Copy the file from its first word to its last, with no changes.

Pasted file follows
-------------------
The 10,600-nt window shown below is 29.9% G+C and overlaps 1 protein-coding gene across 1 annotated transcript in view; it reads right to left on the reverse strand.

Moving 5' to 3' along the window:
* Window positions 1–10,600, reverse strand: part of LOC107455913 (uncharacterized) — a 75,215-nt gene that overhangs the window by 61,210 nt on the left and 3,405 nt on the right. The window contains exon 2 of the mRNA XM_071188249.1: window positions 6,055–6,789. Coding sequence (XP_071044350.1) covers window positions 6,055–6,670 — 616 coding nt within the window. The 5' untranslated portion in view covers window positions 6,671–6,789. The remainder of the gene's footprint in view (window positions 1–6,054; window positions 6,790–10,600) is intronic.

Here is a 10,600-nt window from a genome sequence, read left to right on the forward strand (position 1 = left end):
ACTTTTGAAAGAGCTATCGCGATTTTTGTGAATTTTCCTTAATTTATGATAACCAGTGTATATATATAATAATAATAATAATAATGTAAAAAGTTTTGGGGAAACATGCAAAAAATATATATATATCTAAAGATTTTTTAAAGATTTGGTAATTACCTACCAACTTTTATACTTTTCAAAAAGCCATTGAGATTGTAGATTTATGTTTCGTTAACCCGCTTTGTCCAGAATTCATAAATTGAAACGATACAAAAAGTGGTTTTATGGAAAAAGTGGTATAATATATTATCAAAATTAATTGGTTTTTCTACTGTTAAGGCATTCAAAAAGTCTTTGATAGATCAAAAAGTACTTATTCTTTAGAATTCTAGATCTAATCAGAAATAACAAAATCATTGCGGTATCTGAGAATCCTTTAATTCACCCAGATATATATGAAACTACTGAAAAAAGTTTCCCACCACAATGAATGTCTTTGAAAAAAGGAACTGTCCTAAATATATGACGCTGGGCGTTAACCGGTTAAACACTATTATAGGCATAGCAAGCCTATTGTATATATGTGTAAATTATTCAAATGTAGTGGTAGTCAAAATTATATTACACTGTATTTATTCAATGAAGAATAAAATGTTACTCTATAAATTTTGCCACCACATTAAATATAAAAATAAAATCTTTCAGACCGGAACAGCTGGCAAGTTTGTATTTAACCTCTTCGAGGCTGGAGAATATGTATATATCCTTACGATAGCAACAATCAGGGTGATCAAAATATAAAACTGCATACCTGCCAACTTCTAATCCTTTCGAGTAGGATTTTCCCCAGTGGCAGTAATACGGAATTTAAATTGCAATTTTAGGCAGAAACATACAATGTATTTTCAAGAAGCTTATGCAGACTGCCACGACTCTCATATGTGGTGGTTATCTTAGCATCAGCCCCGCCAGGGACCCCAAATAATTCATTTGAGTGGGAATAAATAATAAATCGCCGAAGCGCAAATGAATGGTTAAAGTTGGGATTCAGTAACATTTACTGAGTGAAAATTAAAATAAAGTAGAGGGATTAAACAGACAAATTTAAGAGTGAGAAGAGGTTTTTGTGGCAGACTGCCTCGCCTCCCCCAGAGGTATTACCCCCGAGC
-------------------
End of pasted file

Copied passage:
The 10,600-nt window shown below is 29.9% G+C and overlaps 1 protein-coding gene across 1 annotated transcript in view; it reads right to left on the reverse strand.

Moving 5' to 3' along the window:
* Window positions 1–10,600, reverse strand: part of LOC107455913 (uncharacterized) — a 75,215-nt gene that overhangs the window by 61,210 nt on the left and 3,405 nt on the right. The window contains exon 2 of the mRNA XM_071188249.1: window positions 6,055–6,789. Coding sequence (XP_071044350.1) covers window positions 6,055–6,670 — 616 coding nt within the window. The 5' untranslated portion in view covers window positions 6,671–6,789. The remainder of the gene's footprint in view (window positions 1–6,054; window positions 6,790–10,600) is intronic.

Here is a 10,600-nt window from a genome sequence, read left to right on the forward strand (position 1 = left end):
ACTTTTGAAAGAGCTATCGCGATTTTTGTGAATTTTCCTTAATTTATGATAACCAGTGTATATATATAATAATAATAATAATAATGTAAAAAGTTTTGGGGAAACATGCAAAAAATATATATATATCTAAAGATTTTTTAAAGATTTGGTAATTACCTACCAACTTTTATACTTTTCAAAAAGCCATTGAGATTGTAGATTTATGTTTCGTTAACCCGCTTTGTCCAGAATTCATAAATTGAAACGATACAAAAAGTGGTTTTATGGAAAAAGTGGTATAATATATTATCAAAATTAATTGGTTTTTCTACTGTTAAGGCATTCAAAAAGTCTTTGATAGATCAAAAAGTACTTATTCTTTAGAATTCTAGATCTAATCAGAAATAACAAAATCATTGCGGTATCTGAGAATCCTTTAATTCACCCAGATATATATGAAACTACTGAAAAAAGTTTCCCACCACAATGAATGTCTTTGAAAAAAGGAACTGTCCTAAATATATGACGCTGGGCGTTAACCGGTTAAACACTATTATAGGCATAGCAAGCCTATTGTATATATGTGTAAATTATTCAAATGTAGTGGTAGTCAAAATTATATTACACTGTATTTATTCAATGAAGAATAAAATGTTACTCTATAAATTTTGCCACCACATTAAATATAAAAATAAAATCTTTCAGACCGGAACAGCTGGCAAGTTTGTATTTAACCTCTTCGAGGCTGGAGAATATGTATATATCCTTACGATAGCAACAATCAGGGTGATCAAAATATAAAACTGCATACCTGCCAACTTCTAATCCTTTCGAGTAGGATTTTCCCCAGTGGCAGTAATACGGAATTTAAATTGCAATTTTAGGCAGAAACATACAATGTATTTTCAAGAAGCTTATGCAGACTGCCACGACTCTCATATGTGGTGGTTATCTTAGCATCAGCCCCGCCAGGGACCCCAAATAATTCATTTGAGTGGGAATAAATAATAAATCGCCGAAGCGCAAATGAATGGTTAAAGTTGGGATTCAGTAACATTTACTGAGTGAAAATTAAAATAAAGTAGAGGGATTAAACAGACAAATTTAAGAGTGAGAAGAGGTTTTTGTGGCAGACTGCCTCGCCTCCCCCAGAGGTATTACCCCCGAGC